Japan’s Softbank unveils radiation detecting smartphone following Fukushima disaster

japans softbank unveils radiation detecting smartphone following fukushima disaster measuring

Following the Fukushima nuclear plant disaster in March 2011, the Japanese population has been understandably concerned about the ongoing situation at the site. Radiation has contaminated parts of the surrounding area, with some locations around the plant remaining off limits. Despite the authorities offering data about radiation levels, many are distrustful of the information.

Responding to consumer demand, Japan’s third biggest biggest mobile carrier, Softbank, has developed a smartphone which will enable people to take their own radiation measurements.

Softbank unveiled the phone, called the Pantone 5, at a press conference in Tokyo on Tuesday. The device, which will come in eight different colors, incorporates customized IC chips capable of measuring radiation levels in microseiverts per hour, Reuters reported. The chips are made by Japanese electronics giant Sharp.

Speaking at the press conference, Softbank president Masayoshi Son said, “The threat from the nuclear accident cannot be seen by the human eye and continues to be a concern for many people, especially for mothers with small children.”

Son added that the phones were easier to use, as well as more comfortable to carry, than conventional radiation-measuring Geiger counters.japans softbank unveils radiation detecting smartphone following fukushima disaster measuring 1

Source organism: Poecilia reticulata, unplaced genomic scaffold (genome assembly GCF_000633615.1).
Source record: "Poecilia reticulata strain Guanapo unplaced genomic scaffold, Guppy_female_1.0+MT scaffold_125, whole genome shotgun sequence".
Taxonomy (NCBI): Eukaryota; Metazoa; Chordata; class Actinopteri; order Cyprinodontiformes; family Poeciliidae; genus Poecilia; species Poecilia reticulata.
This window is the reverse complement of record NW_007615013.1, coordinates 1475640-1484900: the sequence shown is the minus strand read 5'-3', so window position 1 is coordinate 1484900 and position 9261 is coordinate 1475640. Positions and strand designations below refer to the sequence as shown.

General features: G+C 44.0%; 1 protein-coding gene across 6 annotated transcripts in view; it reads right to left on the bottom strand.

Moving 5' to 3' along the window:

According to Reuters, the Softbank boss has spoken out against nuclear power on many occasions since last year’s disaster, suggesting the authorities look more closely at renewable energy sources instead.

Softbank will begin selling the Pantone 5 phone this summer, though a price has not yet been announced.

The phone differs from a similar device developed last year by Japan’s biggest mobile carrier, NTT DoCoMo. Whereas Softbank has housed the radiation measuring technology inside its phone, a special jacket needs to be attached to DoCoMo’s device before it can be used to detect radiation.

“Many customers have been nervous about radiation since the Great East Japan Earthquake. We had been thinking what services we can provide to address these needs as a telecom carrier,” DoCoMo spokesperson Daisuke Sakuma said at the time.

Despite the disaster occurring over a year ago, much of the area surrounding the plant is still off limits – and could be for years – as the plant’s operator continues to try to stabilize the facility. A number of radiation hot spots a considerable distance from the plant have also been discovered over the last year.

The empowering technology is a great example of how the smartphone market can adapt to local situations, and in the case of Japan could help to allay fears among the population about the ongoing radiation-related problems in the country.

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